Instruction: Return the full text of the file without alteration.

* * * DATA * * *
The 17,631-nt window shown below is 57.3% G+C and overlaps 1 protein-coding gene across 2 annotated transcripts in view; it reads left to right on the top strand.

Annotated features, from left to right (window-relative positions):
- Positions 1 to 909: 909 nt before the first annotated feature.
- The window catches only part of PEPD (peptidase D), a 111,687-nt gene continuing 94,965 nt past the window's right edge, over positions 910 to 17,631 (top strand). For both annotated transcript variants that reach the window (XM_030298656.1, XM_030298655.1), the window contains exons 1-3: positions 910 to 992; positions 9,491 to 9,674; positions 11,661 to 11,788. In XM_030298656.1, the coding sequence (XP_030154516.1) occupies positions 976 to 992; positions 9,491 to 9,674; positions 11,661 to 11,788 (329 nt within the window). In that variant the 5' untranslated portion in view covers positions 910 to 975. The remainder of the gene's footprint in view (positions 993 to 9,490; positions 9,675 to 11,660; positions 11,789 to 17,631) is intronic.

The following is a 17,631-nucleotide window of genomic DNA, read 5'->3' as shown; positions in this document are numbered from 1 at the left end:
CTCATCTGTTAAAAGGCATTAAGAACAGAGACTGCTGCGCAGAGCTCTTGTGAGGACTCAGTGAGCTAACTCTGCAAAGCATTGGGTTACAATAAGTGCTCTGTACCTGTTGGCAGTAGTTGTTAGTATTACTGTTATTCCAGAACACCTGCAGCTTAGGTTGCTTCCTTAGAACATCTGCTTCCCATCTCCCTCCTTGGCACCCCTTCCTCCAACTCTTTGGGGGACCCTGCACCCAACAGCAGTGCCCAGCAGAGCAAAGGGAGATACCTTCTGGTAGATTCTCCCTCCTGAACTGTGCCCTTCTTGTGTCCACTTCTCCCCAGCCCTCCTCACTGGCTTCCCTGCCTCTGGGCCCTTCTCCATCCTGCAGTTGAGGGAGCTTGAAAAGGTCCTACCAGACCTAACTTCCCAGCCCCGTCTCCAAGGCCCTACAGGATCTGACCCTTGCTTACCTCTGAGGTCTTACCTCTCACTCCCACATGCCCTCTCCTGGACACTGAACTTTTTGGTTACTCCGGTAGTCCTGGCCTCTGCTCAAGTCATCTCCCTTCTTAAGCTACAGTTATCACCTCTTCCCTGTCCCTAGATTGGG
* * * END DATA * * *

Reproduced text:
The 17,631-nt window shown below is 57.3% G+C and overlaps 1 protein-coding gene across 2 annotated transcripts in view; it reads left to right on the top strand.

Annotated features, from left to right (window-relative positions):
- Positions 1 to 909: 909 nt before the first annotated feature.
- The window catches only part of PEPD (peptidase D), a 111,687-nt gene continuing 94,965 nt past the window's right edge, over positions 910 to 17,631 (top strand). For both annotated transcript variants that reach the window (XM_030298656.1, XM_030298655.1), the window contains exons 1-3: positions 910 to 992; positions 9,491 to 9,674; positions 11,661 to 11,788. In XM_030298656.1, the coding sequence (XP_030154516.1) occupies positions 976 to 992; positions 9,491 to 9,674; positions 11,661 to 11,788 (329 nt within the window). In that variant the 5' untranslated portion in view covers positions 910 to 975. The remainder of the gene's footprint in view (positions 993 to 9,490; positions 9,675 to 11,660; positions 11,789 to 17,631) is intronic.

The following is a 17,631-nucleotide window of genomic DNA, read 5'->3' as shown; positions in this document are numbered from 1 at the left end:
CTCATCTGTTAAAAGGCATTAAGAACAGAGACTGCTGCGCAGAGCTCTTGTGAGGACTCAGTGAGCTAACTCTGCAAAGCATTGGGTTACAATAAGTGCTCTGTACCTGTTGGCAGTAGTTGTTAGTATTACTGTTATTCCAGAACACCTGCAGCTTAGGTTGCTTCCTTAGAACATCTGCTTCCCATCTCCCTCCTTGGCACCCCTTCCTCCAACTCTTTGGGGGACCCTGCACCCAACAGCAGTGCCCAGCAGAGCAAAGGGAGATACCTTCTGGTAGATTCTCCCTCCTGAACTGTGCCCTTCTTGTGTCCACTTCTCCCCAGCCCTCCTCACTGGCTTCCCTGCCTCTGGGCCCTTCTCCATCCTGCAGTTGAGGGAGCTTGAAAAGGTCCTACCAGACCTAACTTCCCAGCCCCGTCTCCAAGGCCCTACAGGATCTGACCCTTGCTTACCTCTGAGGTCTTACCTCTCACTCCCACATGCCCTCTCCTGGACACTGAACTTTTTGGTTACTCCGGTAGTCCTGGCCTCTGCTCAAGTCATCTCCCTTCTTAAGCTACAGTTATCACCTCTTCCCTGTCCCTAGATTGGG